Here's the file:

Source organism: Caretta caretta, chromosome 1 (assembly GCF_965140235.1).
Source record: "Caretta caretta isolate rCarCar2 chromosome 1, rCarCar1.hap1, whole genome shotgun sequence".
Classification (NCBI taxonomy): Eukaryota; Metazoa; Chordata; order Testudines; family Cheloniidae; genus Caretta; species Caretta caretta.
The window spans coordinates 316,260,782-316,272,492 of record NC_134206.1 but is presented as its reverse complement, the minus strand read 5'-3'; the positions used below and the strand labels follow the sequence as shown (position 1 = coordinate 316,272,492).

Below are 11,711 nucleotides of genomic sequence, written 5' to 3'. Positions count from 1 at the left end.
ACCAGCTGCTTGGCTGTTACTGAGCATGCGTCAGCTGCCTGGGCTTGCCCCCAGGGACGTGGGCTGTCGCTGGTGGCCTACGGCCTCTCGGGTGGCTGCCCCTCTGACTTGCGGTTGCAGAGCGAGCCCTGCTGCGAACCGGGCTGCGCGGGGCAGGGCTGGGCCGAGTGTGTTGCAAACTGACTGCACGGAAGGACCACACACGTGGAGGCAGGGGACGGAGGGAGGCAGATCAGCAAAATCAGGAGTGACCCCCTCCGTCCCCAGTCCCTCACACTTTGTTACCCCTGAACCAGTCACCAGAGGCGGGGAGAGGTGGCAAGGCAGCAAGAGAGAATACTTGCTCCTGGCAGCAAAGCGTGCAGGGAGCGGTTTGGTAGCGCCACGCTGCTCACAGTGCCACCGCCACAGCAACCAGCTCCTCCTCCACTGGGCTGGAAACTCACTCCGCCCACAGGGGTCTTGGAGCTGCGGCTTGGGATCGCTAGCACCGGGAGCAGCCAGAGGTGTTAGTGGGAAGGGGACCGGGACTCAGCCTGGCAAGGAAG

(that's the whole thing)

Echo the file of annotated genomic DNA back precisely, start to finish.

Source organism: Caretta caretta, chromosome 1 (assembly GCF_965140235.1).
Source record: "Caretta caretta isolate rCarCar2 chromosome 1, rCarCar1.hap1, whole genome shotgun sequence".
Classification (NCBI taxonomy): Eukaryota; Metazoa; Chordata; order Testudines; family Cheloniidae; genus Caretta; species Caretta caretta.
The window spans coordinates 316,260,782-316,272,492 of record NC_134206.1 but is presented as its reverse complement, the minus strand read 5'-3'; the positions used below and the strand labels follow the sequence as shown (position 1 = coordinate 316,272,492).

Below are 11,711 nucleotides of genomic sequence, written 5' to 3'. Positions count from 1 at the left end.
ACCAGCTGCTTGGCTGTTACTGAGCATGCGTCAGCTGCCTGGGCTTGCCCCCAGGGACGTGGGCTGTCGCTGGTGGCCTACGGCCTCTCGGGTGGCTGCCCCTCTGACTTGCGGTTGCAGAGCGAGCCCTGCTGCGAACCGGGCTGCGCGGGGCAGGGCTGGGCCGAGTGTGTTGCAAACTGACTGCACGGAAGGACCACACACGTGGAGGCAGGGGACGGAGGGAGGCAGATCAGCAAAATCAGGAGTGACCCCCTCCGTCCCCAGTCCCTCACACTTTGTTACCCCTGAACCAGTCACCAGAGGCGGGGAGAGGTGGCAAGGCAGCAAGAGAGAATACTTGCTCCTGGCAGCAAAGCGTGCAGGGAGCGGTTTGGTAGCGCCACGCTGCTCACAGTGCCACCGCCACAGCAACCAGCTCCTCCTCCACTGGGCTGGAAACTCACTCCGCCCACAGGGGTCTTGGAGCTGCGGCTTGGGATCGCTAGCACCGGGAGCAGCCAGAGGTGTTAGTGGGAAGGGGACCGGGACTCAGCCTGGCAAGGAAG